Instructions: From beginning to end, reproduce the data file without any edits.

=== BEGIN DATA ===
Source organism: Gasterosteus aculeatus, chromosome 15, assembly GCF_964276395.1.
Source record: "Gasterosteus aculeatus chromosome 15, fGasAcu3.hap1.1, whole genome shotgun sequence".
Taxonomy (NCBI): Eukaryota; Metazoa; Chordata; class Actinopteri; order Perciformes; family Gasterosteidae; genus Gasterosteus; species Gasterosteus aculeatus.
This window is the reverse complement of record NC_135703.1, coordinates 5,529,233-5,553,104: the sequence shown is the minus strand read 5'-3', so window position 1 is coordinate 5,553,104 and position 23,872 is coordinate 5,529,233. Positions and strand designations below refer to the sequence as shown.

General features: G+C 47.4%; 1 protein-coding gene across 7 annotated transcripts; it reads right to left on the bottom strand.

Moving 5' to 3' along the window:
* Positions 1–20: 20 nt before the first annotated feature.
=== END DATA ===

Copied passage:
Source organism: Gasterosteus aculeatus, chromosome 15, assembly GCF_964276395.1.
Source record: "Gasterosteus aculeatus chromosome 15, fGasAcu3.hap1.1, whole genome shotgun sequence".
Taxonomy (NCBI): Eukaryota; Metazoa; Chordata; class Actinopteri; order Perciformes; family Gasterosteidae; genus Gasterosteus; species Gasterosteus aculeatus.
This window is the reverse complement of record NC_135703.1, coordinates 5,529,233-5,553,104: the sequence shown is the minus strand read 5'-3', so window position 1 is coordinate 5,553,104 and position 23,872 is coordinate 5,529,233. Positions and strand designations below refer to the sequence as shown.

General features: G+C 47.4%; 1 protein-coding gene across 7 annotated transcripts; it reads right to left on the bottom strand.

Moving 5' to 3' along the window:
* Positions 1–20: 20 nt before the first annotated feature.